The United States’ license for producing the RD-180 first stage rocket engine domestically lasts through 2022 and the engine would need technical work before the United States is capable of manufacturing the engine state-side, according to a key Defense Department official.
Under Secretary of Defense for Acquisition, Technology and Logistics (AT&L) Frank Kendall testified April 30 the 45-day study of DoD options regarding the RD-180 concluded. Kendall told the Senate Armed Services Committee (SASC) the Pentagon has a pair of options: build the RD-180 domestically or produce its own next-generation rocket engine, though he didn’t say if these were the results of the study. DoD and Congress have been concerned about the national security space launch reliance on a Russian-made engine since the Russian-Ukraine crisis developed.
The RD-180, developed in Russia by NPO Energomash, has been rumored to be subject to retaliatory action from Russia in response to U.S. economic sanctions.
“There are a couple of other things beyond that we could do to mitigate the possible loss of the RD-180,” Kendall said. “I’ve never been entirely comfortable with that dependency…we’ve accepted that risk and now that risk is becoming much more real at this time.”
Kendall said he also brought the Evolved Expendable Launch Vehicle (EELV) program back under his “direct control” after previous delegation to the Air Force because he wanted to ensure as much competition as possible. DoD spokeswoman Maureen Schumann said this took place July 12, 2012. The EELV program, by way of launch provider United Launch Alliance (ULA), uses the RD-180 in its Atlas V launch vehicles, which are predominantly used in national security space launches. ULA also uses the Delta IV rocket, which only rarely uses the RD-180. EELV is designed to assure the federal government’s access to space.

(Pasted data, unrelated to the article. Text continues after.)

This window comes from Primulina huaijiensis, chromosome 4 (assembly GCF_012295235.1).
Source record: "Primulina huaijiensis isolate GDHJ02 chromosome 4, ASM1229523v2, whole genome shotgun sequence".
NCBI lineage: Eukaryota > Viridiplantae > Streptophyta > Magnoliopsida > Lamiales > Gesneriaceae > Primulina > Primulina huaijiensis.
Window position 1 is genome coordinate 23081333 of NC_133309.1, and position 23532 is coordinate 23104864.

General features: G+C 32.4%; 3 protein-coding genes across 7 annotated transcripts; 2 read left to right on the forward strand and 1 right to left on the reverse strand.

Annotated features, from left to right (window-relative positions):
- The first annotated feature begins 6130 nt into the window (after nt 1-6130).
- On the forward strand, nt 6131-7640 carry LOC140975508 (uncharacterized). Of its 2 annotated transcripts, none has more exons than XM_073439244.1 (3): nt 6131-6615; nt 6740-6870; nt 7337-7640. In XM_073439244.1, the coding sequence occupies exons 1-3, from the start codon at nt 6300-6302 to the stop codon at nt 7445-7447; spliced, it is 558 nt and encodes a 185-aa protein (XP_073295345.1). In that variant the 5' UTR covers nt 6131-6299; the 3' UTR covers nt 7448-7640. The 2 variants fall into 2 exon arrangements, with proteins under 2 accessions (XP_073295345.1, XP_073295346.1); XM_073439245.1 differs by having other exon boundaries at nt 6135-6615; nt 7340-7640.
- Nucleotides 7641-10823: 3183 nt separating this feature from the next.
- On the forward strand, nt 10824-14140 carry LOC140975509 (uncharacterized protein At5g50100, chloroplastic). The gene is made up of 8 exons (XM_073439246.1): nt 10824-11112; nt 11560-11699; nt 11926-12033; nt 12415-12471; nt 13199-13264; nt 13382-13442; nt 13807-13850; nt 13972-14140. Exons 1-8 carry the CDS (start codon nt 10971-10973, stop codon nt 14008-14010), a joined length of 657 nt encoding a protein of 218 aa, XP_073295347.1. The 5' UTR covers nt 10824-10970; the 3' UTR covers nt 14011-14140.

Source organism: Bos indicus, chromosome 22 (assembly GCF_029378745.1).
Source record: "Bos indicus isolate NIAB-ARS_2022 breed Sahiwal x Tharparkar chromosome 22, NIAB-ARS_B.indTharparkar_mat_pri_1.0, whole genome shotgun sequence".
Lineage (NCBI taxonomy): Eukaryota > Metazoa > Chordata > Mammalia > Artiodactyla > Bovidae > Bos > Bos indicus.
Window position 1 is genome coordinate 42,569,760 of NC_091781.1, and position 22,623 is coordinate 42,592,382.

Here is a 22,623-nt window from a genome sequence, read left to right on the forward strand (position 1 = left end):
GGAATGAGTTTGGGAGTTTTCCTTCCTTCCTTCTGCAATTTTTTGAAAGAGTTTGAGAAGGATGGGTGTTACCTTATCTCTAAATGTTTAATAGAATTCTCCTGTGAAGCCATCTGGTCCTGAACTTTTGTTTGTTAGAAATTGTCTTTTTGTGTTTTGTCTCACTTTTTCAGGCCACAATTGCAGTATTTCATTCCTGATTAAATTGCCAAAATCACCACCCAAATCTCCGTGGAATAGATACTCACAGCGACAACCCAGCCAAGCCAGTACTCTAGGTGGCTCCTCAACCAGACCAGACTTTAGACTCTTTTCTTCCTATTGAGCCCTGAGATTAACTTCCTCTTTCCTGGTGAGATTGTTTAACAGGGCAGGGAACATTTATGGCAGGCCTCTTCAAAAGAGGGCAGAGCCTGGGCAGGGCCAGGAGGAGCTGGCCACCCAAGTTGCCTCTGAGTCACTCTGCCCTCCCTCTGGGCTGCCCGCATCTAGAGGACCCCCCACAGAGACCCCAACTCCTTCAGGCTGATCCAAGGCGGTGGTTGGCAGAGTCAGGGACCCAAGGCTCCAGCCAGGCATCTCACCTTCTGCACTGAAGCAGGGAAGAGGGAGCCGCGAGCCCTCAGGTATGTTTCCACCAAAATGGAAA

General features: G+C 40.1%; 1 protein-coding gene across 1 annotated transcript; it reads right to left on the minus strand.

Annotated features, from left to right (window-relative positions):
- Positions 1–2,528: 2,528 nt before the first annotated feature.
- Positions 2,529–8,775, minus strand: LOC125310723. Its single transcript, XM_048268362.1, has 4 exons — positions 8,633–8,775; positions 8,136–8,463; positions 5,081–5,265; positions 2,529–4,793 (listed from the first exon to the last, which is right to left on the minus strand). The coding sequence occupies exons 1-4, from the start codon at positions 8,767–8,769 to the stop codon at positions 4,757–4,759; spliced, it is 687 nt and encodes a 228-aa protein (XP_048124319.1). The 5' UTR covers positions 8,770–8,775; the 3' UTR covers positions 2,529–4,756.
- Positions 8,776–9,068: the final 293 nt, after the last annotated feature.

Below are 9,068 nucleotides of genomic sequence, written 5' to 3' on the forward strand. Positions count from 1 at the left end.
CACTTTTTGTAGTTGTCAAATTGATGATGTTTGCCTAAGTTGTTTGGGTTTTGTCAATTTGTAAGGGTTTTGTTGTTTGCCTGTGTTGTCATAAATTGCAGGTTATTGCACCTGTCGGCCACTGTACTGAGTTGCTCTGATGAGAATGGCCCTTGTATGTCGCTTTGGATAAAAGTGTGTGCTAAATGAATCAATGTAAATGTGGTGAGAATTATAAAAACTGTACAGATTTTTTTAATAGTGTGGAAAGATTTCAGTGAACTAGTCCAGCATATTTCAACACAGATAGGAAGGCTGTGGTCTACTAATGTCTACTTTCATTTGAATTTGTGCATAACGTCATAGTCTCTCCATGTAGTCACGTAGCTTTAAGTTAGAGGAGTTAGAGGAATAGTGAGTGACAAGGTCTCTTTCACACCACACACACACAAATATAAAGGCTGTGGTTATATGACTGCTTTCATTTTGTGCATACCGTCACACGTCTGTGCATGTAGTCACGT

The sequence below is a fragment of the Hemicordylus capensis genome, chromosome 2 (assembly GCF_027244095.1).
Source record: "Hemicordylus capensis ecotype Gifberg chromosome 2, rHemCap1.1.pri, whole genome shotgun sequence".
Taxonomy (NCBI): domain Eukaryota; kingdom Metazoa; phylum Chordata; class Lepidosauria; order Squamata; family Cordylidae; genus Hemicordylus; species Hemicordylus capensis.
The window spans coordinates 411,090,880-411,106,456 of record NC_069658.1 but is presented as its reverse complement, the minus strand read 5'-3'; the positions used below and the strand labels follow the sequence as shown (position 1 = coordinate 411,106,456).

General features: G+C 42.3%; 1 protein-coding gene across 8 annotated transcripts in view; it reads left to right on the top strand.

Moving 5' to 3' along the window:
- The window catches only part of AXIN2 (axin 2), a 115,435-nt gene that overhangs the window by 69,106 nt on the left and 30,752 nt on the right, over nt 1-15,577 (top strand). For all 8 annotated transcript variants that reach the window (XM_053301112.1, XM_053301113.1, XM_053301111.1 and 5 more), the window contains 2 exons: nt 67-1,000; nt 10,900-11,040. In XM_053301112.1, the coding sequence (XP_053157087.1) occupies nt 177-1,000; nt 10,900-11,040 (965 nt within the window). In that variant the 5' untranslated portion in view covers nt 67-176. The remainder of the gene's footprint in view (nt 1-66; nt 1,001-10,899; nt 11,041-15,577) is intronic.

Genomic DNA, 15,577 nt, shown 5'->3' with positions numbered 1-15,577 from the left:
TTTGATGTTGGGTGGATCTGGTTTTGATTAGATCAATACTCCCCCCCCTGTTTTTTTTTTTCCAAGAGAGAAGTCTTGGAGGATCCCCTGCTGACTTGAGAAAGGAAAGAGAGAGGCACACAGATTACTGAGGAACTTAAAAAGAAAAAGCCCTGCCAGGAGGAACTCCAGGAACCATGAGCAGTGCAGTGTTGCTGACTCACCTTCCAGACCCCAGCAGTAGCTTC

EELV has drawn substantial congressional scrutiny for cost overruns and its use of the RD-180. Kendall defended DoD’s 36 “block buy” of launch cores awarded earlier this year, saying the Pentagon saved about $3 billion and achieved a better price than anticipated in previous budgets. DoD’s decision to delay competitive EELV launches, Kendall said, was the result of budget reductions. The Air Force announced earlier this year it was reducing the number of competitive EELV launches during fiscal years 2015 to 2017 from 14 to likely seven due to the unexpected health of a satellite fleet and budget reductions. Kendall authorized the Air Force in a 2012 acquisition decision memorandum (ADM) to award a “block buy” to ULA while competing up to 14 cores if competition wasn’t viable at the time of need.
“The intent was in order to allow a new entrant to compete, a new entrant would not have to finish the certification process at the time they submitted a proposal because there’s about a six-month period of proposal evaluation before the award,” Kendall said.
This seems to be a point of contention with potential new entrant Space Exploration Technologies Corp. (SpaceX), which this week sued the Air Force in U.S. Court of Federal Claims to force the service to open its block buy to competition. SpaceX said in its lawsuit the Air Force executed the block buy less than 20 days before the company’s final certification launch for the EELV program. SpaceX’s three qualification launches were Sept. 29, Dec. 3 and Jan. 6. The Air Force formally qualified the Sept. 29 mission toward certification, but it is still deciding on the last two missions.
The RD-180 is distributed in the United States by RD AMROSS, a joint venture of NPO Energomash and United Technologies Corp.– [UTX] subsidiary Pratt & Whitney. ULA is a joint venture of Lockheed Martin [LMT] and Boeing [BA].